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Discussion Starter · #1 ·
Four young men died last week in the water off of Oak Island. Some were students at the college where I work. Others were men I worked with on campus. I suspect they made some poor decisions. Now they are gone. Just a reminder to all who enjoy the water, FILE a FLOATPLAN, take a handheld VHF, get epirbs for your crew, respect the Small Craft Advsories, do it right and do it safely or don't go out at all.
Andy
 

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That was a very sad event. Lucky for the other 2 men that that they made it safely to shore. This accident has had a lot of discussion on another board and one of the members is in the USCG. He reminded everyone that if your boat capsizes to stay with the boat! He said they had no problem finding the boat (upside down white hull made it easy to spot) but it's much harder to spot a person in the water. You stand a better chance of being found if the your stay with the boat when possible.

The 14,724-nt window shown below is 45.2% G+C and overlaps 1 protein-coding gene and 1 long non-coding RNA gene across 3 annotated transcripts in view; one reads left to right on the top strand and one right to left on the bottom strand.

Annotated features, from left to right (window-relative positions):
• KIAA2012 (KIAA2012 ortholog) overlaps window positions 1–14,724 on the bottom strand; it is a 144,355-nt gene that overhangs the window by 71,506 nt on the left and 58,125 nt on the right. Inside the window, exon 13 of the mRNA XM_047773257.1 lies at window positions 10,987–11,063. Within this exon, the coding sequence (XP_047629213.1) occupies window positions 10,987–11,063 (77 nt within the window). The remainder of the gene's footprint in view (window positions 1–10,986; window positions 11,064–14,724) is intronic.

I hope none of us experience that scenario but thought I'd pass that ino just in case.
 

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I'll second the stay with the boat. You cannot swim to shore or to something on the horizon....

Weather, weather, weather,,, Always check the weather!!

Be prepared incase caught in bad weather or if the boat goes out from under you. Have at least the minimum required safety gear (double it if possible, there is no price on safety). Safety gear should at the minimum be on the deck accessable, not in a locker or buried under a hatch.

Everyone on the vessel should know a little of how to operate the boat (in case the capt is incapacitated), practice a drill occasionally (even with an experience crew).... All Capt's should know CPR... EVERYONE should know how to hail the coast guard on CH 16

Take a boater safety course and allow/invite USCG to safety inspect your vessel periodically.
 

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Discussion Starter · #4 ·
I suspect they were shivering and figured they would perish if they did not get ashore. I have always been taught to stay with the boat. However, if noone knew they were out there, no one was likely to see them in the dark. Hence the importance of the float plan and staying with the boat.
 
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